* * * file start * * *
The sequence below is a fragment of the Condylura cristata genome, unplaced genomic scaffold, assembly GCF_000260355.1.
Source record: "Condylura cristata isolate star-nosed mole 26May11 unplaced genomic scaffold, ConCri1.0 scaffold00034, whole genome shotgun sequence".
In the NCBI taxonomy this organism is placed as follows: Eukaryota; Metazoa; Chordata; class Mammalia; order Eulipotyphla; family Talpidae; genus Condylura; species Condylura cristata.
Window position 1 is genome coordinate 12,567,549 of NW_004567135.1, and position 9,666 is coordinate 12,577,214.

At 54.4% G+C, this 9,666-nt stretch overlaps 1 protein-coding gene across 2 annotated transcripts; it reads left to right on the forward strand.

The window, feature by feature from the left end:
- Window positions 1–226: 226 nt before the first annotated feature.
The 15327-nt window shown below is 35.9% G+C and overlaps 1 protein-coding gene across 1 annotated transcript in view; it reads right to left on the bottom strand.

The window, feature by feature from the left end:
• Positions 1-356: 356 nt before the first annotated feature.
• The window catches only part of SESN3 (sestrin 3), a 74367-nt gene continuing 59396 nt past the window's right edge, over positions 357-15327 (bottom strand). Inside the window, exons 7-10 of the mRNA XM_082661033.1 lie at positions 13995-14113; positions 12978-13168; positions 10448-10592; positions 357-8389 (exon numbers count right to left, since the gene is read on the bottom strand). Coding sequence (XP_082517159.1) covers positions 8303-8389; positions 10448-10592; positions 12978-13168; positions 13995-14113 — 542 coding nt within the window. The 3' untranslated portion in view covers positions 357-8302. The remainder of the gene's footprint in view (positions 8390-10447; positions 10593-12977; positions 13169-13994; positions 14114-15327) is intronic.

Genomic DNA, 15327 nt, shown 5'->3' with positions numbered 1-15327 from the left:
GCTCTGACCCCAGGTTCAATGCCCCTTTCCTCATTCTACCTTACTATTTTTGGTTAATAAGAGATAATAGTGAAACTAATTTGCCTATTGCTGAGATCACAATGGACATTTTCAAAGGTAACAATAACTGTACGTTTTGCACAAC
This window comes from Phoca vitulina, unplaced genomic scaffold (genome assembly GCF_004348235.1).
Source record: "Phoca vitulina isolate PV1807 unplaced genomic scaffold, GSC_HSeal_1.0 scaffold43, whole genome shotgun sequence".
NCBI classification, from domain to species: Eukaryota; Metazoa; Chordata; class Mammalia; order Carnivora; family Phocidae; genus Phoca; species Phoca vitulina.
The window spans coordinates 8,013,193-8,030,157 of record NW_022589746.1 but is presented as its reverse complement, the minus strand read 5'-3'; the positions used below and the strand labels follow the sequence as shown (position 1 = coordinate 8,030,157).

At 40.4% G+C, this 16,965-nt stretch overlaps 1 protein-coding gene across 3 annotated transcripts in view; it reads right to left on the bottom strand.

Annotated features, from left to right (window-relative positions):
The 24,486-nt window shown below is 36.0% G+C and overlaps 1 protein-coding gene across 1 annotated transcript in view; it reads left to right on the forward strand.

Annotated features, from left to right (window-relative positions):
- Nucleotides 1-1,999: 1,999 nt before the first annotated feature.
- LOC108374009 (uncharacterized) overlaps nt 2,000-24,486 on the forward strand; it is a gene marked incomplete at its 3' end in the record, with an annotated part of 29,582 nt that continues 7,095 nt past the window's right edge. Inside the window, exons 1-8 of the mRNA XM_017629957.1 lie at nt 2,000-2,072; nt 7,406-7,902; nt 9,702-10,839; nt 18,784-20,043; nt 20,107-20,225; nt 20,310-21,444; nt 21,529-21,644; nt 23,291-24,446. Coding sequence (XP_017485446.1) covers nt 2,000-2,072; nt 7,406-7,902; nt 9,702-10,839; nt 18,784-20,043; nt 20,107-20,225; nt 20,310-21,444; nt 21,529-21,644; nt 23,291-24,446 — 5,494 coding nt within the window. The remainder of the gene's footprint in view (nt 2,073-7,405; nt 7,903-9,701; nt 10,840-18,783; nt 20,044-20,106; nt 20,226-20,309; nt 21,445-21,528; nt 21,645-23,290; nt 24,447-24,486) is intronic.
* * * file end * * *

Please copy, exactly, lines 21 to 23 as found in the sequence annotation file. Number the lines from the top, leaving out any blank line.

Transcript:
Annotated features, from left to right (window-relative positions):
- Nucleotides 1-1,999: 1,999 nt before the first annotated feature.
- LOC108374009 (uncharacterized) overlaps nt 2,000-24,486 on the forward strand; it is a gene marked incomplete at its 3' end in the record, with an annotated part of 29,582 nt that continues 7,095 nt past the window's right edge. Inside the window, exons 1-8 of the mRNA XM_017629957.1 lie at nt 2,000-2,072; nt 7,406-7,902; nt 9,702-10,839; nt 18,784-20,043; nt 20,107-20,225; nt 20,310-21,444; nt 21,529-21,644; nt 23,291-24,446. Coding sequence (XP_017485446.1) covers nt 2,000-2,072; nt 7,406-7,902; nt 9,702-10,839; nt 18,784-20,043; nt 20,107-20,225; nt 20,310-21,444; nt 21,529-21,644; nt 23,291-24,446 — 5,494 coding nt within the window. The remainder of the gene's footprint in view (nt 2,073-7,405; nt 7,903-9,701; nt 10,840-18,783; nt 20,044-20,106; nt 20,226-20,309; nt 21,445-21,528; nt 21,645-23,290; nt 24,447-24,486) is intronic.